FIU's Kimberly Green Latin American and Caribbean Center and Cuban Research Institute, together with the Center for Latin American and Caribbean Studies at the University of Wisconsin-Milwaukee, will hold a post-secondary faculty seminar on Cuba in Miami.
This book by Drs. Alejandro Portes and Ariel Armony traces the history of Miami's rise and the simultaneous emergence of a highly diverse but contentious ethnic mosaic. The existential threat to the future of the city posed by a rising ocean makes Miami a key case study for the pros and cons of present-day, capitalist-led globalization.
The Cuban-American Studies Association (CASA), together with the Modern Languages Graduate Student Organization and Sigma Delta Pi, invites you to its welcoming reception for Spring 2019. Refreshments will be served.
FIU Modesto A. Maidique Campus, Deuxième Maison 353
This lecture by John Vertovec discusses how new state policies and regulations in Cuba shape opportunities, challenges, and economic behaviors in unequal ways for a diverse group of self-employed people.
The Cuban Research Institute continues its tradition of convening scholars, students, and other persons interested in the study of Cuba and Cuban Americans by announcing its 12th Conference. The main theme of the 2019 conference will be "Cuba and Puerto Rico: Two Wings of One Bird?"
FIU Modesto A. Maidique Campus, Graham Center Ballrooms
Several experts and collectors—Drs. Michael Bustamante and María Antonia Cabrera, Emilio Cueto, and Annia González—will discuss the challenges of collecting objects related to Cuban culture, focusing on Cueto's extensive collection of Cuban documents, artworks, and memorabilia.
Weiss Serota Heffman Cole & Pierman, P.L., 2525 Ponce de Leon Ave., Coral Gables
The Cuban American Bar Association (CABA), in partnership with FIU's Cuban Research Institute and CasaCuba, will cosponsor a panel discussion exploring the history of the Cuban Constitution, its present implementation, newly proposed revisions, and its future.
In this presentation, José Ignacio Ramírez will discuss the impact on Cuba when Castro's regime came into power and abolished professional baseball during the 1960-61 season and the difficult choices young men had to face in pursuit of their dreams. This lecture will also highlight Mr. Ramírez's personal journey as a young boy who immigrated into the United States under the Operation Pedro Pan Program.
In this book, Dr. Megan Feeney argues that the freedom fighting extolled in American World War II dramas and the rebellious values and behaviors seen in postwar film noir helped condition Cuban audiences to expect and even demand purer forms of Cuban democracy and national sovereignty. At the same time, influential Cuban intellectuals worked to translate Hollywood ethics into revolutionary rhetoric—which, ironically, led to pointed critiques and subversions of the US presence in Cuba.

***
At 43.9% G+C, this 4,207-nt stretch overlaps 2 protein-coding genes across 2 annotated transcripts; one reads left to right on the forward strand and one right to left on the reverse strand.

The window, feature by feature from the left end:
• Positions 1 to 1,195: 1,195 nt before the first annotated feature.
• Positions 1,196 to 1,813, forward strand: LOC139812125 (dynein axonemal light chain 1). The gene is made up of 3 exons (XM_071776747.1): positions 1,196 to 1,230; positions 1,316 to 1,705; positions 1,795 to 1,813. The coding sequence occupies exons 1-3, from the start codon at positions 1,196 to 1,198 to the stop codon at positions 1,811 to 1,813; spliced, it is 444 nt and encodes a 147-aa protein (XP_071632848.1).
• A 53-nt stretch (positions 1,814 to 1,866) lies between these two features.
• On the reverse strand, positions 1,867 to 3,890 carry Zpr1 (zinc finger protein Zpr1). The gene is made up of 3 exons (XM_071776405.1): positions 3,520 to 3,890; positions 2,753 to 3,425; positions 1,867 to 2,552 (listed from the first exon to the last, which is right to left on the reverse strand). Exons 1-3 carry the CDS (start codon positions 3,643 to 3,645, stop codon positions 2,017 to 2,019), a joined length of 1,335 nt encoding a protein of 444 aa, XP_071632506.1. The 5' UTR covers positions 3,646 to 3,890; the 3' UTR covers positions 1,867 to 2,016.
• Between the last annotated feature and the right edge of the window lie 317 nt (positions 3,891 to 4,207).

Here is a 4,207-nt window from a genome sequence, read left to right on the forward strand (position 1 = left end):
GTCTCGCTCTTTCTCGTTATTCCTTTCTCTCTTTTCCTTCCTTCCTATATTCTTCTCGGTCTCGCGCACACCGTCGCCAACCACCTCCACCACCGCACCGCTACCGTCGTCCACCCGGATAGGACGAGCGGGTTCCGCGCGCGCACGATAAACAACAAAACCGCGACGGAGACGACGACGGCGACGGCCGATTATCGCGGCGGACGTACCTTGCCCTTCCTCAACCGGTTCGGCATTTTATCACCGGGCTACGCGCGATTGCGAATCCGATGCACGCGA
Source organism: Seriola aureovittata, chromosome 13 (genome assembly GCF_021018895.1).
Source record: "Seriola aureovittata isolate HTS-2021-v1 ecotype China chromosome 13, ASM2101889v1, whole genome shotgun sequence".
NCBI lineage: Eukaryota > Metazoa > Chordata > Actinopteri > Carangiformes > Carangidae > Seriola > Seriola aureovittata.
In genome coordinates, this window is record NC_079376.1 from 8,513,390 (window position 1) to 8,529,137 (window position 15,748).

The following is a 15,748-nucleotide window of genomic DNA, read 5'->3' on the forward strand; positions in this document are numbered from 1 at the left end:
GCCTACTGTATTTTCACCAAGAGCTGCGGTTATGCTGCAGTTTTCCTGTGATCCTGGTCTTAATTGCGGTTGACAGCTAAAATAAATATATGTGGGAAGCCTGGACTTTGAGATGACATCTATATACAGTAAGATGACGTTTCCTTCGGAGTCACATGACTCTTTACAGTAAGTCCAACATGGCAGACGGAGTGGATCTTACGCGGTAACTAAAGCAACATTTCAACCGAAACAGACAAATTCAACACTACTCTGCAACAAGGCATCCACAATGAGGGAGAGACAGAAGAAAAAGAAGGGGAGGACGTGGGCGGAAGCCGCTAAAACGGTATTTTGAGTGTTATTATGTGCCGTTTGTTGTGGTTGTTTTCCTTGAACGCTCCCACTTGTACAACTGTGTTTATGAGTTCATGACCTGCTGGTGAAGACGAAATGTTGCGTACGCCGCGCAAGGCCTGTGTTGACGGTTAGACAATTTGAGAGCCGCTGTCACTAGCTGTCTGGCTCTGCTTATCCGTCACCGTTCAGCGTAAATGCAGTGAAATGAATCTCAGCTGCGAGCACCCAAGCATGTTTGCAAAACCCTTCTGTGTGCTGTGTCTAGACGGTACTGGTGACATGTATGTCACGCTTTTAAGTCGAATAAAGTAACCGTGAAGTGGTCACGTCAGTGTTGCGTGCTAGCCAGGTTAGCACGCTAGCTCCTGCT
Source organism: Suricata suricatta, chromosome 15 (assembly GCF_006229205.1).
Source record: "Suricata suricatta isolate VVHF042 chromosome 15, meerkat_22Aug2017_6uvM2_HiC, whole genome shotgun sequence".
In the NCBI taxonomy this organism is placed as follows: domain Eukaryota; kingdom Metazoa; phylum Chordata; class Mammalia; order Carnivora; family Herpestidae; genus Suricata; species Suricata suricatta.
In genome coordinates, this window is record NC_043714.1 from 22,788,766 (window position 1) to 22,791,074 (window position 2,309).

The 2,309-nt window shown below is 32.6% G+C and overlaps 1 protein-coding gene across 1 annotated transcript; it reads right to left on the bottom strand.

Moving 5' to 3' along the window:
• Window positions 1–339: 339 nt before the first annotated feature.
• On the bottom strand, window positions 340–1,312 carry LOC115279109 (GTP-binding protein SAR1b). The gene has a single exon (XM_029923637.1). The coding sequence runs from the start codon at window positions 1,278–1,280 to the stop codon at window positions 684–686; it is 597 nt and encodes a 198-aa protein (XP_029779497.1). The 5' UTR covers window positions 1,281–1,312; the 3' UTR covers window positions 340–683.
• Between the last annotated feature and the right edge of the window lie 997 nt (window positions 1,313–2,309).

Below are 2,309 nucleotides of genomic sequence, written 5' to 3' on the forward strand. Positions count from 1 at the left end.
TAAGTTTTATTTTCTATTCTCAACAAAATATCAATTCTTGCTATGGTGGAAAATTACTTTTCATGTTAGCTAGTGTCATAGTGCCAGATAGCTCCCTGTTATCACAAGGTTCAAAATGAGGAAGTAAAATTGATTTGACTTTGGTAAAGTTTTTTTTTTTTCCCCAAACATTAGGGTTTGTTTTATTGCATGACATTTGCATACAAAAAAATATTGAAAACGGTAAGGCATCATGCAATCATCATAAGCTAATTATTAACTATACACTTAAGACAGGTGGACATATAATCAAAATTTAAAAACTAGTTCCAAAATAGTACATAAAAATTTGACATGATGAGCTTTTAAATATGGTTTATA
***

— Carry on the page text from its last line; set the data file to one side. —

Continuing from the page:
This volume, edited by Drs. Michael J. Bustamante and Jennifer L. Lambe, brings together new historical research with comparative and methodological reflections on the challenges of writing about the Cuban Revolution.
Based on eighty in-depth interviews recently conducted in Cuba, this book edited by Dr. Carmelo Mesa-Lago captures actual voices from this evolving economic sector. It offers fascinating insights into today's Cuban economy from the non-state sector, while also reflecting on its potential for development and the obstacles it faces.
Three distinguished scholars—Drs. Matthew Casey, Jorge Giovannetti, and Andrea Queeley—will examine the social and economic impact of migrants from Haiti, Jamaica, and other West Indian islands to Cuba during the first third of the 20th century.
Grounded in extensive and rigorous multisited research, this book by Dr. Jorge L. Giovannetti-Torres examines the different migration experiences of Jamaican, Leeward, and Windward Islanders, along with the transnational processes of labor recruitment and the local control of workers in the plantation.
Coral Gables Art Cinema, 260 Aragon Avenue, Coral Gables
Thirty-five years ago, Oscar-winning cinematographer Néstor Almendros ("Days of Heaven") and "El Super" co-director Orlando Jiménez Leal joined forces to document the systemic violation of human rights and the persecution of homosexuals in Castro's Cuba.
In this lecture, Dr. Ana Mary Rusch will discuss her recent ethnographic fieldwork on Cuban immigrants in Berlin, focusing on the dynamics of integration, the complexity of identity, and the heterogeneity of the Cuban diaspora.
This forum brings together scholars, legal experts, and business leaders to discuss recent developments with the Helms-Burton Act, the U.S. embargo of Cuba, and the right to sue for expropriated properties.
The Exile Studies Program, together with the Betsy-South Beach Hotel and the Department of English, invites you to its Writer-in-Residence Lecture by Dr. Martin Tucker, a leading scholar in the field of Exile Literary Studies, which he helped found and define.
Based on research at the General Archive of the State Administration of Alcalá de Henares, Dr. Omar García-Obregón analyzes why Reinaldo Arenas' narrative work was never published in Franco's Spain or Castro's Cuba.
Directed by Carlos D. Díaz Montero and produced by Dr. Elaine Acosta, this documentary presents an intimate view of the "Dean of Cuban Studies" and "Master of Social Security in Latin America," Dr. Carmelo Mesa-Lago. His personal and academic history is told as a counterpoint between chance and the tireless pursuit of objectivity.